Amy Goodman: We're talking to James Bamford, investigative reporter who's covered the National Security Agency for more than three decades. His piece in Wired Magazine, that we're going to continue with after break, is called "The NSA Is Building the Country's Biggest Spy Center (Watch What You Say)." He's speaking to us from Britain. This is Democracy Now! We'll be back with Jim Bamford in a minute, and we will also be joined later by Thomas Drake. If there was a trial, Jim Bamford might have testified at the trial of Thomas Drake, an NSA whistleblower. Stay with us.
Nermeen Shaikh: Yesterday, Democratic Congressman Hank Johnson of Georgia questioned NSA director and CYBERCOM commander, General Keith Alexander, about reports that the NSA is intercepting U.S. citizens' phone calls and emails. Johnson specifically refers to your article, Jim Bamford. Let's go to that clip.
REP. HANK JOHNSON:* General, a article in Wired Magazine reported this month that a whistleblower, formerly employed by the NSA, has stated NSA signals intercepts include, quote, "eavesdropping on domestic phone calls" and "inspection of domestic emails," end-quote. Is that true?
GEN. KEITH ALEXANDER: No, not in that context. The question that—or, I think what he's trying to raise is, are we gathering all the information on the United States? No, that is not correct.
REP. HANK JOHNSON:* The author of the Wired Magazine article's name is James Bashford [sic]. He writes that NSA has software that, quote, "searches US sources for target addresses, locations, countries, and phone numbers, as well as watch-listed names, keywords, and phrases in email. Any communication that arouses suspicion, especially those to or from the million or so people on agency watch lists, are automatically copied or recorded and then transmitted to the NSA." Is this true?
GEN. KEITH ALEXANDER: No, it's not.
Nermeen Shaikh: That was NSA director, General Keith Alexander, being questioned by Georgia Congressman Hank Johnson. James Bamford, your response?
James Bamford: Well, you know, the NSA has constantly denied that they're doing things, and then it turns out they are doing these things. They denied they were doing domestic eavesdropping back in the '70s, and it turned out they had Operation SHAMROCK and Operation MINARET, and they've been reading every single telegram coming in or going out of the country for 30 years at that point, and also eavesdropping on antiwar veterans. That came out during the Church Committee report. More recently, a few years ago, President Bush said before camera that the United States is not eavesdropping on anybody without a warrant, and then it turns out that we had this exposure to all the warrantless eavesdropping in the New York Times article. And so, you have this constant denial and parsing of words in terms of what he's saying.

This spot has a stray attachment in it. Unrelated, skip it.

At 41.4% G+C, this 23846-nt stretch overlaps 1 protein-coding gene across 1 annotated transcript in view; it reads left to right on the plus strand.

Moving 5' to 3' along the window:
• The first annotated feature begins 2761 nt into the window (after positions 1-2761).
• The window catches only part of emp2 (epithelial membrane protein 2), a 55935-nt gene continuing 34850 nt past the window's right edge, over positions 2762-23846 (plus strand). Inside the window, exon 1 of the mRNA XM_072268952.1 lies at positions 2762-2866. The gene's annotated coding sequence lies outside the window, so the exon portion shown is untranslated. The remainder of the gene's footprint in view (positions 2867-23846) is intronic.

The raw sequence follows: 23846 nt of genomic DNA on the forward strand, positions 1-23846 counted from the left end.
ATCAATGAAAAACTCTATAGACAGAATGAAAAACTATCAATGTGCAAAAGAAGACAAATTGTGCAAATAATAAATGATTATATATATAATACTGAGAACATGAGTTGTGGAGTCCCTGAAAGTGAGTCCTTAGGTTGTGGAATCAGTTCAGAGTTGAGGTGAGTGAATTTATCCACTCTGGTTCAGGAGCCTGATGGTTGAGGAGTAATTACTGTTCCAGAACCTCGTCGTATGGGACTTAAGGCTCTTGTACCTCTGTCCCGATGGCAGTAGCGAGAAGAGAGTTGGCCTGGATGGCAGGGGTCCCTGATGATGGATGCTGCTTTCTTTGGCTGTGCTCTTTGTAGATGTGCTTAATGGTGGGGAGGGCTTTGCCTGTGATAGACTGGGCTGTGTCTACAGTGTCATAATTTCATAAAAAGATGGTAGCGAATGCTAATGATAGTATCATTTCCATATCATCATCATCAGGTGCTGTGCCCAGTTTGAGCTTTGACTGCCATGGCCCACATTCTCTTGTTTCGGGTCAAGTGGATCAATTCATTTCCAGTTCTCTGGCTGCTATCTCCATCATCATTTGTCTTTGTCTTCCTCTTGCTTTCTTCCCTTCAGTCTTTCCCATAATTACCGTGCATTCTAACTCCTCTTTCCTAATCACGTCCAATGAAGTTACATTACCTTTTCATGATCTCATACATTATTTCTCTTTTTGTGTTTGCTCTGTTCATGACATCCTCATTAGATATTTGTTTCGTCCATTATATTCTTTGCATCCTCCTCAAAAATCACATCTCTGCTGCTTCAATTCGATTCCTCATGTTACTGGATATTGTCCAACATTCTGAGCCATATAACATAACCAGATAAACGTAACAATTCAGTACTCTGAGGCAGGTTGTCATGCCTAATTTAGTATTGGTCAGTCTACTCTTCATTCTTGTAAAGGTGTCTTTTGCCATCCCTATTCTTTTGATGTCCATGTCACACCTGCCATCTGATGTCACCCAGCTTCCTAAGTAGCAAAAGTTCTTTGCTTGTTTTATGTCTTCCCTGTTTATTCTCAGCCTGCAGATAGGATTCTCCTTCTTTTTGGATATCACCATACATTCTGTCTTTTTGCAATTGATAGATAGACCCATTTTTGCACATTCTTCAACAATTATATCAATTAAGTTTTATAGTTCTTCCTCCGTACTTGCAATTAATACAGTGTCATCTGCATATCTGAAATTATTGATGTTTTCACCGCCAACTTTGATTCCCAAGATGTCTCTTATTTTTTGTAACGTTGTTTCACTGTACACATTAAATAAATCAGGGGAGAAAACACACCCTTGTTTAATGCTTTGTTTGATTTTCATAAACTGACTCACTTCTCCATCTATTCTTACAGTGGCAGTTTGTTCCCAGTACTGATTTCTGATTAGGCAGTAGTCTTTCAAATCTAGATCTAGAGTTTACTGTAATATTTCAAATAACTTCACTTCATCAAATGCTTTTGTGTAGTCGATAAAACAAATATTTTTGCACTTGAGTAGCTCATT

So, what I would like to do—I quote from a number of people in the article that are whistleblowers. They worked at NSA. They worked there many years. One of my key whistleblowers was the senior technical person on the largest eavesdropping operation in NSA. He was a very senior NSA official. He was in charge of basically automating the entire world eavesdropping network for NSA. So—and one of the other people is a intercept operator that was actually listening to these calls, listening to journalists calling from overseas and talking to their wives and having intimate conversations. And she tells about how these people were having these conversations, and she felt very guilty listening to them. These people came forward and said, you know, this shouldn't be happening. Bill Binney, the senior official I interviewed, had been with NSA for 40 years almost, and he left, saying that what they're doing is unconstitutional.
What I'd like to see is, why don't we have a panel, for the first time in history, of some of these people and have them before Congress, sitting there telling their story to Congress, instead of to me, and then have NSA respond to them? I mean, this is the American public who we're talking about whose phone calls we're talking about, so—and email and data searches and all that. So I think it's about time that the Congress get involved, instead of asking questions from a newspaper or from a magazine article, and start actually questioning these people on the record in terms of what they're doing and how they're doing it and to whom they're doing it—you know, to whom they're doing it.
Amy Goodman: We're talking to James Bamford, longtime reporter on intelligence activities in this country, has been doing it for more than 30 years, been covering the National Security Agency, a top-secret agency far bigger than the CIA. Jim Bamford, you referred to some of your whistleblowers. And in 2008, I spoke with retired Army Sergeant Adrienne Kinne here on Democracy Now!, who revealed she was personally ordered to eavesdrop on Americans working for news organizations and NGOs in Iraq. Take a listen.
Adrienne Kinne: After 9/11, when we were mobilized and given this new mission, it was very—starting something from the bottom up, and it was really striking that in intercepting all these satellite phone communications, the majority of the traffic was not Arabic. It was languages beyond our translation capabilities. We would get Chinese, Japanese, Tagalog, Tadzhik, a lot of Dari, Persian, Pashto, some minimal Arabic, but really not that much. And so, we would just go through this process of going through and identifying who belonged to what. And as we began to identify different phone numbers which belong to these humanitarian aid organizations and journalists, we actually had the capability to block those phone numbers from being intercepted, but due to guidance given to our officer in charge, we did not do that.